Buying a Home Without Home Inspection? Proceed at Your Own Risk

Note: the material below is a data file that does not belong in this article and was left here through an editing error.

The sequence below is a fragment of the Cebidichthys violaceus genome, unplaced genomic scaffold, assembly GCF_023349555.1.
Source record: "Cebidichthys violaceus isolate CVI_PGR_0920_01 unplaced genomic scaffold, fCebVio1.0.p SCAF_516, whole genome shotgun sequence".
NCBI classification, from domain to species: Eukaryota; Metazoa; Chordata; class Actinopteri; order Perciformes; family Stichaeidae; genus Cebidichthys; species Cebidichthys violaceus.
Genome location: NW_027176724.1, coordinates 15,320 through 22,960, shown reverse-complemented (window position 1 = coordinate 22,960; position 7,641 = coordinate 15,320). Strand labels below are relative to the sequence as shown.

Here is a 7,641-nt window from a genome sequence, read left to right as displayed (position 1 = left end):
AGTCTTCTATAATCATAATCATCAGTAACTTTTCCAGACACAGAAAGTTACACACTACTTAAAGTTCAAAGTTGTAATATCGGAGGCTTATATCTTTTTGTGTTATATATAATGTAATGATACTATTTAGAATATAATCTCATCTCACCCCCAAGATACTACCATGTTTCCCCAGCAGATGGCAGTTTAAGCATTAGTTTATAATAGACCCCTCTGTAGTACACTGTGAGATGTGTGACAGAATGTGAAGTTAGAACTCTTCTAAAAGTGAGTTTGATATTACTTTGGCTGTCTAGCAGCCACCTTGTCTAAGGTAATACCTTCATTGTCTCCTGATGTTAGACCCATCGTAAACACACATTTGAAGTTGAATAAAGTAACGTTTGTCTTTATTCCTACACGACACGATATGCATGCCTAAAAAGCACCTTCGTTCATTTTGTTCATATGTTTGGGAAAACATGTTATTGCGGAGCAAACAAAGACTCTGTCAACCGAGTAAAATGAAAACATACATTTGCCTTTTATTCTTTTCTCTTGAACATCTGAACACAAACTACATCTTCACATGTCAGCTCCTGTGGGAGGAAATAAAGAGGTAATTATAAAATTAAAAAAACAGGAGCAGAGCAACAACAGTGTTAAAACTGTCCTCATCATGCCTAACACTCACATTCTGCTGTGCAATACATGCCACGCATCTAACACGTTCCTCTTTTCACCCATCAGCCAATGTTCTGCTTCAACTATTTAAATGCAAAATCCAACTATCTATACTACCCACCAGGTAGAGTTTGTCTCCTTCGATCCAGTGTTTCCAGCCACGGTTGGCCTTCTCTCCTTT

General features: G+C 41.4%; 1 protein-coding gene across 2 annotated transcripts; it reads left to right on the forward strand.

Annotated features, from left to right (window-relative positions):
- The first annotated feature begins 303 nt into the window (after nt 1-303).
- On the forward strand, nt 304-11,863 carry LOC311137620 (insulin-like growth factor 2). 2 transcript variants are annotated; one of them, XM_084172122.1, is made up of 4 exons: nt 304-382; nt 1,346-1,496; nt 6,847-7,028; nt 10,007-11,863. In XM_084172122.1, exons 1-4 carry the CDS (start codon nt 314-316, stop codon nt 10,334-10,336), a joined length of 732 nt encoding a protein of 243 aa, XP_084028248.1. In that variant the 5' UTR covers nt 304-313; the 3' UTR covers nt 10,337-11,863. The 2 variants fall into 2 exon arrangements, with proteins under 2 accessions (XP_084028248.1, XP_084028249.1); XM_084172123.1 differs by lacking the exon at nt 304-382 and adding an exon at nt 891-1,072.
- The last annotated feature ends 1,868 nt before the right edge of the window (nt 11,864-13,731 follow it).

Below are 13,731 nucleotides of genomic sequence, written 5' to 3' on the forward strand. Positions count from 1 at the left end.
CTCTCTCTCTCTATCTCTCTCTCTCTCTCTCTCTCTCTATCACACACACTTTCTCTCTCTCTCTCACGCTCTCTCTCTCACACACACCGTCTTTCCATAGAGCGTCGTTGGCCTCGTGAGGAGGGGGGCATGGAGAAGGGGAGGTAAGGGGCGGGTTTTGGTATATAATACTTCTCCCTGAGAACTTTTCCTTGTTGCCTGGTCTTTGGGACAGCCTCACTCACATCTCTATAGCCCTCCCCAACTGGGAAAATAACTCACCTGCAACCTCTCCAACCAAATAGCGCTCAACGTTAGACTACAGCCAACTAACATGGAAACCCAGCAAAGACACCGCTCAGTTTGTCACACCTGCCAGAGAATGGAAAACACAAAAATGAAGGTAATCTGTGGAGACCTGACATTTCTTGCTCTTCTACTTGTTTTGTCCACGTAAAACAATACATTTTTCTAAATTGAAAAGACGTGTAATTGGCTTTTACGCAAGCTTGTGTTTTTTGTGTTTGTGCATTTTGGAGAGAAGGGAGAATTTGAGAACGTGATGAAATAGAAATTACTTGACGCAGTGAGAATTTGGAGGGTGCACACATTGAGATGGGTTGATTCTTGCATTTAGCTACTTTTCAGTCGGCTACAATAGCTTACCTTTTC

There are often so many expenses associated with the purchase of a home that buyers will sometimes eliminate whatever they can in order to drive down the out-of-pocket costs. This can often include the home inspection. While it may seem as though it is an extraneous cost, the truth of the matter is that most buyers will eventually find that a home inspection is an invaluable tool that should not be eliminated.A home inspection is a visual analysis of all of the systems within the home as well as the structure of the home. The goal of the inspection is to determine whether there is any area of the home that may not be performing as it should as well as whether there is anything in the home that is unsafe or beyond its useful life. Inspections cover not only the interior of the home but also the exterior as well; including the roof, foundation and drainage. If there are any problems discovered during the inspection, further evaluation may be recommended. While a home inspection is not a warranty, if the problems are significant, it could give the buyer some type of recourse including asking the seller to make repairs or canceling the contract, depending on the way the purchase contract was structured.One of the most frequent questions a buyer asks about home inspections is why they need it. It is another expense, after all. The main reason for purchasing a home inspection is that it buys you some peace of mind and coverage. Without a home inspection, if something goes wrong with one of the major systems of the home after the closing, you have no avenue of recourse and it is your responsibility. Knowing ahead of time if there is a problem allows you to not only be more prepared but also gives you more options.When looking for a home inspector it is important to verify the amount of experience they have in the industry and whether they have the proper amount of training. You should also look for a home inspector who is a member of a professional organization. Inspectors with affiliations or professional memberships tend to not only be more informed but also be more serious about their jobs. It is also important to look for a home inspector who carries professional liability insurance.A thorough home inspection should cover the condition of the home’s electrical system, heating system, plumbing, central air condition system, the roof, visible insulation, attic, walls, floors, ceilings, foundation, doors, windows, landscaping, basement and visible structure.The price you can anticipate for a professional home inspection will vary based on the area of the country where you are located as well as other factors including the type of home, the size of the home and features. Some inspectors may charge extra for any additional services you may require such as termite inspection, radon testing, septic and well inspection, etc. Make sure that you do not use the cost as the sole deciding factor for hiring an inspector. A professional, thorough inspection will help you to understand any potential problems in the home and is certainly well worth the cost. An inspector that charges significantly less than others in the area may not provide you with a full report. Remember, you get what you pay for. It will be much more expensive to repair problems that were left out of an inspection report that was not thorough.It is important that you hire a professional, experienced inspector to inspect your future home rather than trying to do the job yourself. If you have already fallen in love with home you may not be able to be unbiased about possible problems. A good inspector has received training and experience that will allow him to provide a fair, unbiased report while also looking for clues to potential problems that might otherwise be subtle and even difficult to find.When you have schedule the inspection, do try to be present so that you can review the report with the inspector and ask questions. This will also allow you to view potential problems with the inspector there and view for yourself the extent of the problem. Keep in mind that almost all inspection reports will show some problems. Even if the home is new construction there may be problems noted. Minor problems should be expected. Major problems typically require negotiation between the buyer and the seller for resolution, including a possible price adjustment or repairs made by the seller prior to closing.